About Golf Training Exercises

by Patrick Cameron

    Overview

    Golf can be a fun and relaxing game. But a failure to train and properly stretch the variety of muscles used on the course can result in poor shots, or worse yet, leaving the round undone because you pulled something. At one point or another, virtually every muscle in your body will have a role in your shot but you should focus your training exercises on your core, your legs and your shoulders.

    Core Training Exercises

    Strengthening and increasing the flexibility of your core muscles--those of your stomach, gluts and lower back--are of upmost importance for longevity on the course and throughout the season. The core muscles are a vital bridge between your legs and your upper body. Also a variety of exercises can be done without the use of equipment, including push-ups, sit ups and lunges. For a good lunge, stand up straight, take a giant step and then bend your front knee, keeping your back as straight as possible. Do this 10 times to start. Give your body a day or two off after your first day of core training to see how your muscles react. After a week or so, you can do the core exercises every day.

    Leg Training Exercises

    Right off the top, lunges, that also impact your score, can be used to build up the legs, specifically the quadriceps. Calves, one of the most important leg muscle for golf, can be exercised in a variety of low impact ways, including calf raises, biking, walking and swimming. To do a calf raise, stand so that your toes are on a book with your heels on the ground. Slowly raise up on to your tip toes, hold for five seconds and then drop down to flat footed. Do this 10 times, three times a day to increase calf muscle and durability. As with core training, start slowly at first and give your body a day to recoup and see how the muscles react to the exercise.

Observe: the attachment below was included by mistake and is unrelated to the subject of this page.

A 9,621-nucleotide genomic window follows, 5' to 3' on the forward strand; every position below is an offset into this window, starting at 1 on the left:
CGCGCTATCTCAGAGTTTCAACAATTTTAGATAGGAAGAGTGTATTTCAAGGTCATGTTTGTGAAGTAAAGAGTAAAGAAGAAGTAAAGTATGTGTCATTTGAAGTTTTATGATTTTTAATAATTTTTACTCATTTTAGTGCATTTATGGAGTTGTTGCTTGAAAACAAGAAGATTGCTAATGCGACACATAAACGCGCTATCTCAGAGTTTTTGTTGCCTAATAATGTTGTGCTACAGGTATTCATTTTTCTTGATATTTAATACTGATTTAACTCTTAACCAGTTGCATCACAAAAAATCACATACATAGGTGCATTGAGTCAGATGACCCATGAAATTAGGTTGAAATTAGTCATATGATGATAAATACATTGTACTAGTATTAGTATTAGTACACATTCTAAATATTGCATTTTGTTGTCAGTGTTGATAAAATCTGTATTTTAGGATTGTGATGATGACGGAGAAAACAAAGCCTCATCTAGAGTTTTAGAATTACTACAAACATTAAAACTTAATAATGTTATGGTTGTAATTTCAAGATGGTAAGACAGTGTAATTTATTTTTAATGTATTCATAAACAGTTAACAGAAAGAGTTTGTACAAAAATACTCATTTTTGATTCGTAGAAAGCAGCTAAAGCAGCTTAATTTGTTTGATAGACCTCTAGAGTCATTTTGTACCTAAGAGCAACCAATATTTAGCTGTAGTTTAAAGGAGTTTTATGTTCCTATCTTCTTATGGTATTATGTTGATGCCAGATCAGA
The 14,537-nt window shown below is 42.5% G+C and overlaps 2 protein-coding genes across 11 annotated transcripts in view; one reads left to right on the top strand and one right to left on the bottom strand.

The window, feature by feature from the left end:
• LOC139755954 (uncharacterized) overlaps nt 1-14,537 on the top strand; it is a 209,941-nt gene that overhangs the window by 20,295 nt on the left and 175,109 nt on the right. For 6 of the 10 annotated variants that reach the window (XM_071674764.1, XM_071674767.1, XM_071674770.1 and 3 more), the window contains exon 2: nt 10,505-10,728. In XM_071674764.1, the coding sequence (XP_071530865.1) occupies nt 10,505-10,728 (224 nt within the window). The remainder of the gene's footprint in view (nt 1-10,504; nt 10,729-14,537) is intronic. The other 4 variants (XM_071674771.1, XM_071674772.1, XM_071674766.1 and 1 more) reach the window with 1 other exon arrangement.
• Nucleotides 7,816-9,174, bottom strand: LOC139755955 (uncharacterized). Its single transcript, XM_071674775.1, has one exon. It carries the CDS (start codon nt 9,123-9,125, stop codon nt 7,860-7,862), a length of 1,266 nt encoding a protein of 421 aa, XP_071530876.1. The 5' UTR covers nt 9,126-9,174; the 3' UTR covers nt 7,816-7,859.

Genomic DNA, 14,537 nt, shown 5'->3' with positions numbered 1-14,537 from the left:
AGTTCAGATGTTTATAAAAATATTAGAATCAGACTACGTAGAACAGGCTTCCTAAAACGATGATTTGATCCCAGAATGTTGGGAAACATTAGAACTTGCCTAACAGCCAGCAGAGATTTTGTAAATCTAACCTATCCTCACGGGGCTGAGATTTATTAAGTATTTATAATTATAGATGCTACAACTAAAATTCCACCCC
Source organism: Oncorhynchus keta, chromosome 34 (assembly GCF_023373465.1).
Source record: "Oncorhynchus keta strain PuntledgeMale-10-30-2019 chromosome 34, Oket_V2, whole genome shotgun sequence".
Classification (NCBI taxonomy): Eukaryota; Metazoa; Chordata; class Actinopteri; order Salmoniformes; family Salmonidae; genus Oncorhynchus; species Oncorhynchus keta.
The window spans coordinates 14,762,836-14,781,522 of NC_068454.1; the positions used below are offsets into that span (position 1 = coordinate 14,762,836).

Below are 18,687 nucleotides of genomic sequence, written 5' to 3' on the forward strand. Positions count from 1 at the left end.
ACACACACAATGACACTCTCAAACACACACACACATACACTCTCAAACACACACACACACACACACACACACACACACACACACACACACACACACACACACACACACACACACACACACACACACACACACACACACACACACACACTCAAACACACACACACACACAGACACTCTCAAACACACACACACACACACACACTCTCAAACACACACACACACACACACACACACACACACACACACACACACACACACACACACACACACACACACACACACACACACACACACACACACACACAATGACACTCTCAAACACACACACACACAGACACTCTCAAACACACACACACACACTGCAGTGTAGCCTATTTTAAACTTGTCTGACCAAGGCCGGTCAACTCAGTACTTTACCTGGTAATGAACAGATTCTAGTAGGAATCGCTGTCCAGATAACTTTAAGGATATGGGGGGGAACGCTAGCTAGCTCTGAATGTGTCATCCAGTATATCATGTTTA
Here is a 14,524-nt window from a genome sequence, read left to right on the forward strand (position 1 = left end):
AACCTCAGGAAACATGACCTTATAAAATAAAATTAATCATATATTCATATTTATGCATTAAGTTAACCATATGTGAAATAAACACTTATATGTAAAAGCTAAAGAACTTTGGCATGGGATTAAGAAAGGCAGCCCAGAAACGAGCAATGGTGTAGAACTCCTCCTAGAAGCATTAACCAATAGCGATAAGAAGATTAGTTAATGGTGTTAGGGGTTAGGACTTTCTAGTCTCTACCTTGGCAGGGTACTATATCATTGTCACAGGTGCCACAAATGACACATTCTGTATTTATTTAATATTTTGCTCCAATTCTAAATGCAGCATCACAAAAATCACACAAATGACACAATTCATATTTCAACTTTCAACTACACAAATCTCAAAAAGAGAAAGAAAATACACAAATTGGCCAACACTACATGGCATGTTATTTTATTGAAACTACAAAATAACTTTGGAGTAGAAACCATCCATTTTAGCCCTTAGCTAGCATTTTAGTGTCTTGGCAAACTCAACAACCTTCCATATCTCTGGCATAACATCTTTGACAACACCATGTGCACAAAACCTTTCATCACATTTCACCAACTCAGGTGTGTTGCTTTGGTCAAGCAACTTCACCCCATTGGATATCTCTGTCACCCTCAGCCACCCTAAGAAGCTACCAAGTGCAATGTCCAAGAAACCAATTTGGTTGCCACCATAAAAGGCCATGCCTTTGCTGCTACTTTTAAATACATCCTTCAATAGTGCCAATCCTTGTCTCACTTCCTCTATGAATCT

Shoulder Training Exercises

    Building your shoulders is a necessity because many injuries occur to the shoulder joints and healing time is particularly slow. Lightweight dumbbells of 5 or 10 lbs. can be used in a variety of fashions to build all the small muscles that secure your arm bone to your shoulders and help with rotation. One such exercise is meant to emulate running only without the lower body movement. To do this, keep your upper arms against your sides, bend at the elbow with the weights out 90 degrees from your body. Now, move the weights back and forth 2 to 3 inches like a train (or running), alternating which arm goes back each time. Do 10 of these to start and give your shoulders a day's rest before resuming the exercise.

    About the Author

    Patrick Cameron is a freelance writer with 10 years of diverse experience in consumer goods branding, promotions and retail communications. He works out of his home in Denver, Colo. He received his Bachelor of Arts in mass communication from the University of Minnesota.

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